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CHAPTER I.
OF THE ENGLISH ALPHABET.

90. Alphabetic writing appears to have been an outgrowth of that picture-writing which is still in use among savages; and of which there is a poetical description in the Song of Hiawatha, Canto xiv. At first the writing was altogether pictorial—that is to say, the thing pictured was the thing meant, either simply or symbolically. When Charles Dickens was at Harrisburgh (Pennsylvania) in 1842, he saw a number of treaties which had been made with the Indians, and their signatures were rough drawings of the creatures or weapons they were emblematically called after. This picture-writing is commonly spoken of as hieroglyphic.

Next, the thing pictured stood for the sound of its name, wherever that sound was required, whether to speak of that very thing or of some other thing with like-sounding name. This is the state of Chinese writing. It is as if (to adopt Mr. Tylor's illustration) a drawing of a pear were made to do duty for the words pare, pear, and pair, with signs to guide the reader which sense he was to attach to the sound. This tends towards the formation of a syllabarium, which is a set of phonetic characters, not of vowels and consonants but of syllables: and this is the completion of the second or syllabic stage of writing.

The third stage is what we call the Alphabetic system. Here each figure represents only a consonant or a vowel. Some national methods of writing have failed to arrive at this, and have remained stationary midway. Others, as the ancient Egyptian, having gone through all the stages, retain something of each, and present a mixture of all, not having become purely alphabetic.

91. That simplification which resulted in the production of an Alphabet was much promoted by the transference of the writing-system from one race to another. In fresh hands it would undergo a new test of applicability, and many old hieroglyphic relics would be purged away. Thus the Chinese hieroglyphic has led to syllabaries among the Japanese, and to an alphabet among the Coreans: and Ewald says that the art of writing which the Israelites certainly practised when they left Egypt, was a genuine product of the reciprocal action of Egyptian and Semitic culture. It seems to be now quite established that Egypt was the birthplace of the Semitic art of writing, which is only the archaic form of the European; and the legend justly pointed to Phoenicia as the quarter from which the alphabet passed into Greece.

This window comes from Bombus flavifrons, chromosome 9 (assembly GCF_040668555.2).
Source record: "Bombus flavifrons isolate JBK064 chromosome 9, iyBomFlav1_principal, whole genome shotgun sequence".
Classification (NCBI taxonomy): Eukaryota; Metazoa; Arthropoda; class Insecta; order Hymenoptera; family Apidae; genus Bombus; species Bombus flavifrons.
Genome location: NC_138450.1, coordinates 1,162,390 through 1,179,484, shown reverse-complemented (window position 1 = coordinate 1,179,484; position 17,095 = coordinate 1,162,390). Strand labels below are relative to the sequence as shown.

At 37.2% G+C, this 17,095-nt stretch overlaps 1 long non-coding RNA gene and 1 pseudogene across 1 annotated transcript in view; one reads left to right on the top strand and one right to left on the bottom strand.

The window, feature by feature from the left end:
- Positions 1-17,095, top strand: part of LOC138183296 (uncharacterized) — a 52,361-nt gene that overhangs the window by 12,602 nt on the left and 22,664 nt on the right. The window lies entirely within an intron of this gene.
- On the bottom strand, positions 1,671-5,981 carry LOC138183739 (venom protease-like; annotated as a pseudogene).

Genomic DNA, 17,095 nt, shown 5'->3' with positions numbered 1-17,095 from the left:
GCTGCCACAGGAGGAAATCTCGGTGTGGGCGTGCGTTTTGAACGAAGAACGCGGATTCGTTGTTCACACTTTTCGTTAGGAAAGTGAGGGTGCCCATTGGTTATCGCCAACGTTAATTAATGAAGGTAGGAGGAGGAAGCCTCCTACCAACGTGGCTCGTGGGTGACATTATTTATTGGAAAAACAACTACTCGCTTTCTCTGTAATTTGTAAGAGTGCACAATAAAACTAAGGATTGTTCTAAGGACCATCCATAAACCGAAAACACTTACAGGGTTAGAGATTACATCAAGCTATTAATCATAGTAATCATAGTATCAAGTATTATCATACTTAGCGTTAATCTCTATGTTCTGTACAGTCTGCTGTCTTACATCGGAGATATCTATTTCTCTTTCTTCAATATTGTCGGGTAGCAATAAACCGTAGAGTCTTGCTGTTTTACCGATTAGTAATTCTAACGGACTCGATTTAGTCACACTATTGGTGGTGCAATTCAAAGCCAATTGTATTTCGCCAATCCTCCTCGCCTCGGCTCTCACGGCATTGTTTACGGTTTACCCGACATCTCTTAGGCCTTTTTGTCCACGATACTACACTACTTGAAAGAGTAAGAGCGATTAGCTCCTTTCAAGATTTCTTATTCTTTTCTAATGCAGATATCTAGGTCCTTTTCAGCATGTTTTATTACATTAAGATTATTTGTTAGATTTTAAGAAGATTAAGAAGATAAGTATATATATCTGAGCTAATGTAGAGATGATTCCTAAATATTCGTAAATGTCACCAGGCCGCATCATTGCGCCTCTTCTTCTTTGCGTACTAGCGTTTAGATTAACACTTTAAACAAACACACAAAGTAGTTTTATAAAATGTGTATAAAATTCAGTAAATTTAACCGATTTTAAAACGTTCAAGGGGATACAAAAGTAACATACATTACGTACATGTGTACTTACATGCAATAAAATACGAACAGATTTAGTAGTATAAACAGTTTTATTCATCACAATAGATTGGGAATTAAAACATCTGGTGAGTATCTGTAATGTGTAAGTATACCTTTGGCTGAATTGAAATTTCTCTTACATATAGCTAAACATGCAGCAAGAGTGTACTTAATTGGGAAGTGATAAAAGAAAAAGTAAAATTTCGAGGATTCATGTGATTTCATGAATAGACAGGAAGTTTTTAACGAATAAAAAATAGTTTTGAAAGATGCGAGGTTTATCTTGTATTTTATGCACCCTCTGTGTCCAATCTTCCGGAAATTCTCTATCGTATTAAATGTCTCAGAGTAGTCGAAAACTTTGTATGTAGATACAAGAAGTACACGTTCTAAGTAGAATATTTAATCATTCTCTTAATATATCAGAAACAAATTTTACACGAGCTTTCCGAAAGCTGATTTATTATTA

Purely alphabetic as modern European writing is, there are still some visible traces of its pictorial origin. The first four Roman numerals, I, II, III, IIII, for instance, are pictorial of that which is alphabetically expressed by the words one, two, three, and four. We may imagine that they represent so many fingers, or sticks, or notches, or strokes. It has been also supposed that the numeral V may have originated in a rude drawing of the open hand with the thumb stretched out and the fingers close together. Again, when we read in our almanacs '© before clock 4 min.' and ' D rises at 8 h. 35 min.' we have before us a mixture of the pictorial with the alphabetical, the most elementary with the most consummate method of writing.